Early Funnel Beaker Sites in Northern Germany
Around 3900 B.C. (recalibrated), Funnel Beaker communities represent the earliest populations with domesticated livestock and plants in northern Germany. These communities are tagged with the abbreviation "EN", for "Early Neolithic", although they have little in common with the Early Neolithic settlements of the loess belt. One group of EN settlements is found along the Baltic coast of East Germany (Nilius 1973, 1975; Nilius and Warnke 1984) and inland in the lake belts of Mecklenburg (Schuldt 1974, Nagel 1980). These sites appear to be very similar in structure to the earlest Funnel Beaker sites of the Polish lowlands. At Ralswiek, an irregularly-shaped depression 2.5 meters in each direction contained hearths and suggested a habitation location. Gristow had similar dark discolorations which contained intrusive stones and a large amount of highly-fragmented sherds. At Basedow, on a sandy island, a Neolithic settlement layer with burnt wall daub was found over an area about 20 by 20 meters. There is apparently evidence for a Mesolithic component at this site as well, although the stratification is not well defined.

The Rhine-Maas delta
The Rhine-Maas delta presents a special type of estuarine environment on the North European Plain, in which there were extensive marshes, tidal flats, and peat bogs. Sites of the Initial Delta Neolithic, located primarily in the peat zone, have been the focus of considerable research in the last 15 years (Louwe Kooijmans 1987). Of particular importance are settlements at Hazendonk and Bergschenhoek, and the complex of sites at Swifterbant.
These sites have yielded an extraordinary range of subsistence data. The faunal remains include both wild and domestic mammals, estuarine and anadromous fish, and numerous birds. At Hazendonk, large amounts of carbonized grain, chaff, and internodes have been found, while Bergschenhoek has yielded only wild fruits and nuts. The best botanical data come from Swifterbant S3, with many wild plants, barley, and emmer wheat. A discussion is taking place as to whether the cereals were grown locally or brought to the sites on the ear.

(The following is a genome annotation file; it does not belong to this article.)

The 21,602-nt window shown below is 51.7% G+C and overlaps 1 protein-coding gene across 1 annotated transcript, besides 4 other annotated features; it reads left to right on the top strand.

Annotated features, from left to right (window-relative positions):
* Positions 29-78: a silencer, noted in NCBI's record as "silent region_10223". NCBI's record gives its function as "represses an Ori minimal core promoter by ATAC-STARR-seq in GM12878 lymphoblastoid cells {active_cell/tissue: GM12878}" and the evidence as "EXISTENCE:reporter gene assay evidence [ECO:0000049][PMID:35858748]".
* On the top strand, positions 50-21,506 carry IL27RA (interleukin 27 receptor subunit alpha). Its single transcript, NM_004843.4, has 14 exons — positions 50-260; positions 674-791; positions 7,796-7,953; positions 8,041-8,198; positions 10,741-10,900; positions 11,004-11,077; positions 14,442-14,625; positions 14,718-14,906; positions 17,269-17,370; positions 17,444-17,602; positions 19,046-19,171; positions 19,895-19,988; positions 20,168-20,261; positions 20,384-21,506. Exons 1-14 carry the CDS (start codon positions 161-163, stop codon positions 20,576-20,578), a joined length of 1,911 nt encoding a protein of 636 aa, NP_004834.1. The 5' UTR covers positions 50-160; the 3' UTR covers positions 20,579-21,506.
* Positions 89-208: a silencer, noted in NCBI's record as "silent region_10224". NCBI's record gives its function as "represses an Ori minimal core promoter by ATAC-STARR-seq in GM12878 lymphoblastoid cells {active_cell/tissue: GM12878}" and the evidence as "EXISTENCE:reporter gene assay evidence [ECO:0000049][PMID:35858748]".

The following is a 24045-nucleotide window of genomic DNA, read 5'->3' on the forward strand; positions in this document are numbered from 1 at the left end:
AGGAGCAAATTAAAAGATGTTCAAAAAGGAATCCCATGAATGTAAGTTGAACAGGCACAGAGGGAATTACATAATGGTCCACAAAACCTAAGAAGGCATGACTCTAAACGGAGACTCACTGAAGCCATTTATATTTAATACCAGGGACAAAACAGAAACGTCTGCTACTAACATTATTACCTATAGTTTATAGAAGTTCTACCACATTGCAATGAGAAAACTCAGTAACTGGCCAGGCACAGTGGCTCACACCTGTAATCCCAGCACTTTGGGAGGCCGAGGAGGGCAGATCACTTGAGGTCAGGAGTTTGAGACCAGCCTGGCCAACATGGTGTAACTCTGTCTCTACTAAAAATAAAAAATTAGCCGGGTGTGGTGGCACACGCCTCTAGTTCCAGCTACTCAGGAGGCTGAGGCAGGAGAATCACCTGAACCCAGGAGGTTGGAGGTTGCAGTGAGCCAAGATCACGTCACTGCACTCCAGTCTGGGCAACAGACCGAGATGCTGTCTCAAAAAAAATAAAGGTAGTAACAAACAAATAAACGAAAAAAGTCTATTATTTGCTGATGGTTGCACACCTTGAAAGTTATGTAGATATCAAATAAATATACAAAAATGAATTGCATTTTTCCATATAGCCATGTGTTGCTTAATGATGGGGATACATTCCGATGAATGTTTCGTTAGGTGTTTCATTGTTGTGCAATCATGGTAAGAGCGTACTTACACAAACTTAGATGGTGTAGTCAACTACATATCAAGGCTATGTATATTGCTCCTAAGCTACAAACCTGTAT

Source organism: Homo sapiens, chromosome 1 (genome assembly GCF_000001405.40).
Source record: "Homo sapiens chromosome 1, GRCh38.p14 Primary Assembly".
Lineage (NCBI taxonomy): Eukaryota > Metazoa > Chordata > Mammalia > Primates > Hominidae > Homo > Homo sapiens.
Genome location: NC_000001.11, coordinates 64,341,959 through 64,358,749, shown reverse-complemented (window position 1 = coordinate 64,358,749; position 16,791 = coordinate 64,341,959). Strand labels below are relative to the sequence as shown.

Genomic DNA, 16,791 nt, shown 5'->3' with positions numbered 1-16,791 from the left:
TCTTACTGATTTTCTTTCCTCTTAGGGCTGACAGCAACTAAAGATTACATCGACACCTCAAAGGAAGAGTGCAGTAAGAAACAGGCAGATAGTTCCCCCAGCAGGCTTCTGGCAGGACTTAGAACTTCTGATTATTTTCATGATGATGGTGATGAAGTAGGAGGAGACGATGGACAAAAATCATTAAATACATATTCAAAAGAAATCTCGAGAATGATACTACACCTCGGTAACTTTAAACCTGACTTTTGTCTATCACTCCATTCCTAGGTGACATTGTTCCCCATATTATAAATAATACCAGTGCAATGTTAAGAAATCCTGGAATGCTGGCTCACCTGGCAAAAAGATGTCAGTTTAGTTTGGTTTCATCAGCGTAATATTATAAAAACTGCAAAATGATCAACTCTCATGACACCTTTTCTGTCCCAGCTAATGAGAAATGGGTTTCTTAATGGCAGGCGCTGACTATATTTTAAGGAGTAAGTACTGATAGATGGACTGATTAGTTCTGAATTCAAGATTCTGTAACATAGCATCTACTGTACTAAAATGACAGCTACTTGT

The interpretation of these sites, according to Louwe Kooijmans, suggests that Hazendonk and Bergschenhoek are short-term camps for fishing and fowling, while the Swifterbant sites appear to reflect longer-term occupations. There is caution about calling these settlements fully agricultural, but evidence for continuity from the local Mesolithic has led many to conclude that the Initial Delta Neolithic reflects the adoption of pottery, cultivation, and animal husbandry by indigenous foraging communities without, at first, major changes in other aspects of the settlement system.

Motivations for Farming
Why should the Mesolithic inhabitants of north-central Europe have adopted farming at all? One impetus to adopt certain agricultural practices and domestic animals on the part of the native foragers of the North European Plain may have come from the imbalance between growing populations on one hand and the patchily distributed resources of the lowland forests on the other. Agriculture has the net effect of creating an additional patch in the environment, one which is predictable in space and time. The ability to create such high-yield patches could have been attractive to growing local Mesolithic populations. There was also the storability of grain, which would have addressed the need for resources to sustain populations through the winter months on the North European Plain. Given what might have been a widespread pattern of local subsistence intensification among the Mesolithic populations of the North European Plain, agriculture may have presented itself at an opportune moment. Yet, if we think in terms of a rigid Mesolithic/Neolithic frontier, it is difficult to see how food production would have taken hold among the Mesolithic hunter-gatherers. Instead, we need to envision ways in which the techniques, technology, and attractiveness of food production could have passed from farmers to foragers.
Models for Interaction